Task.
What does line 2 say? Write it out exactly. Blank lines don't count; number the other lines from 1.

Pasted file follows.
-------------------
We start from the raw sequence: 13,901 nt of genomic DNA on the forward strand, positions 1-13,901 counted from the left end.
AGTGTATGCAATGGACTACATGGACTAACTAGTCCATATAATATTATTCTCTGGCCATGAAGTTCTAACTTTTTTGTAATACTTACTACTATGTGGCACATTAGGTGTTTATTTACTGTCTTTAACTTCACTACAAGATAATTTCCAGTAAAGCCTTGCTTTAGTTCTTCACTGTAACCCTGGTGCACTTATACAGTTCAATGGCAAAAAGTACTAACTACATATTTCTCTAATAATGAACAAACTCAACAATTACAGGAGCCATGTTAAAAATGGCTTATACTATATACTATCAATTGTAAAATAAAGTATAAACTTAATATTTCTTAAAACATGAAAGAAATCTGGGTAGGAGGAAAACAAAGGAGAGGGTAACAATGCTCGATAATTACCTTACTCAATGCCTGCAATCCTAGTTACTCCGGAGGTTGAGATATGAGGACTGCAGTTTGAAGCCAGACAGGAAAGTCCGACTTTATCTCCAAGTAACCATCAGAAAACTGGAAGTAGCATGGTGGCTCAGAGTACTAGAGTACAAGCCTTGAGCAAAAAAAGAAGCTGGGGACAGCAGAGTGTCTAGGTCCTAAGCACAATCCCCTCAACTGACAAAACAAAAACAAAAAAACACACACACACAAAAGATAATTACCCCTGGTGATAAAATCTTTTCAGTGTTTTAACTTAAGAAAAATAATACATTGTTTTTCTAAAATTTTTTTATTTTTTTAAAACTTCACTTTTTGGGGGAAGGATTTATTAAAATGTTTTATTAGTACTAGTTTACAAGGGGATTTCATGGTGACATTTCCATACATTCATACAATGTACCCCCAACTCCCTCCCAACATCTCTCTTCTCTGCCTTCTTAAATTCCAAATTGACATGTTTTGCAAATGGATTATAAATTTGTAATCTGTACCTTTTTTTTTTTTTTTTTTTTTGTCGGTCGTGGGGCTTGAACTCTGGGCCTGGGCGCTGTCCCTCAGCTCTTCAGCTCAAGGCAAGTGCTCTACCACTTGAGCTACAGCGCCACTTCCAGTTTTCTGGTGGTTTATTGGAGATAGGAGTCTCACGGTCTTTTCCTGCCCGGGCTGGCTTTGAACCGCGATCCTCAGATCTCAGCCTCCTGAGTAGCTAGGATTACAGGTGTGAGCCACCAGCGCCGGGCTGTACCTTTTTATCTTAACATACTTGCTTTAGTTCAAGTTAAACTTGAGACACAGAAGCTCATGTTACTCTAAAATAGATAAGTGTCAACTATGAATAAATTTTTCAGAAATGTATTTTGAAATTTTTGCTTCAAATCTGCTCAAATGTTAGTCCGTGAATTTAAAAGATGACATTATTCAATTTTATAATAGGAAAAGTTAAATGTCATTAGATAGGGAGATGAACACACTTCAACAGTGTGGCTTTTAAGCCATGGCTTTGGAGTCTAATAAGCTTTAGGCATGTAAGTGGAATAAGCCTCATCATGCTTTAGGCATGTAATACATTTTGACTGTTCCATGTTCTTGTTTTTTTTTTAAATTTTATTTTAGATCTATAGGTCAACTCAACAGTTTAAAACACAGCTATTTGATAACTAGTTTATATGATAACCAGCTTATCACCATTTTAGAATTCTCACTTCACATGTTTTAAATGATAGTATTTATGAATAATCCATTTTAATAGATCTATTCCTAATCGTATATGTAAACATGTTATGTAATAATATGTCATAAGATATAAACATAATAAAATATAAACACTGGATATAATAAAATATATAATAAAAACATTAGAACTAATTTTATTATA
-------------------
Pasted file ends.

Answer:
AGTGTATGCAATGGACTACATGGACTAACTAGTCCATATAATATTATTCTCTGGCCATGAAGTTCTAACTTTTTTGTAATACTTACTACTATGTGGCACATTAGGTGTTTATTTACTGTCTTTAACTTCACTACAAGATAATTTCCAGTAAAGCCTTGCTTTAGTTCTTCACTGTAACCCTGGTGCACTTATACAGTTCAATGGCAAAAAGTACTAACTACATATTTCTCTAATAATGAACAAACTCAACAATTACAGGAGCCATGTTAAAAATGGCTTATACTATATACTATCAATTGTAAAATAAAGTATAAACTTAATATTTCTTAAAACATGAAAGAAATCTGGGTAGGAGGAAAACAAAGGAGAGGGTAACAATGCTCGATAATTACCTTACTCAATGCCTGCAATCCTAGTTACTCCGGAGGTTGAGATATGAGGACTGCAGTTTGAAGCCAGACAGGAAAGTCCGACTTTATCTCCAAGTAACCATCAGAAAACTGGAAGTAGCATGGTGGCTCAGAGTACTAGAGTACAAGCCTTGAGCAAAAAAAGAAGCTGGGGACAGCAGAGTGTCTAGGTCCTAAGCACAATCCCCTCAACTGACAAAACAAAAACAAAAAAACACACACACACAAAAGATAATTACCCCTGGTGATAAAATCTTTTCAGTGTTTTAACTTAAGAAAAATAATACATTGTTTTTCTAAAATTTTTTTATTTTTTTAAAACTTCACTTTTTGGGGGAAGGATTTATTAAAATGTTTTATTAGTACTAGTTTACAAGGGGATTTCATGGTGACATTTCCATACATTCATACAATGTACCCCCAACTCCCTCCCAACATCTCTCTTCTCTGCCTTCTTAAATTCCAAATTGACATGTTTTGCAAATGGATTATAAATTTGTAATCTGTACCTTTTTTTTTTTTTTTTTTTTTGTCGGTCGTGGGGCTTGAACTCTGGGCCTGGGCGCTGTCCCTCAGCTCTTCAGCTCAAGGCAAGTGCTCTACCACTTGAGCTACAGCGCCACTTCCAGTTTTCTGGTGGTTTATTGGAGATAGGAGTCTCACGGTCTTTTCCTGCCCGGGCTGGCTTTGAACCGCGATCCTCAGATCTCAGCCTCCTGAGTAGCTAGGATTACAGGTGTGAGCCACCAGCGCCGGGCTGTACCTTTTTATCTTAACATACTTGCTTTAGTTCAAGTTAAACTTGAGACACAGAAGCTCATGTTACTCTAAAATAGATAAGTGTCAACTATGAATAAATTTTTCAGAAATGTATTTTGAAATTTTTGCTTCAAATCTGCTCAAATGTTAGTCCGTGAATTTAAAAGATGACATTATTCAATTTTATAATAGGAAAAGTTAAATGTCATTAGATAGGGAGATGAACACACTTCAACAGTGTGGCTTTTAAGCCATGGCTTTGGAGTCTAATAAGCTTTAGGCATGTAAGTGGAATAAGCCTCATCATGCTTTAGGCATGTAATACATTTTGACTGTTCCATGTTCTTGTTTTTTTTTTAAATTTTATTTTAGATCTATAGGTCAACTCAACAGTTTAAAACACAGCTATTTGATAACTAGTTTATATGATAACCAGCTTATCACCATTTTAGAATTCTCACTTCACATGTTTTAAATGATAGTATTTATGAATAATCCATTTTAATAGATCTATTCCTAATCGTATATGTAAACATGTTATGTAATAATATGTCATAAGATATAAACATAATAAAATATAAACACTGGATATAATAAAATATATAATAAAAACATTAGAACTAATTTTATTATA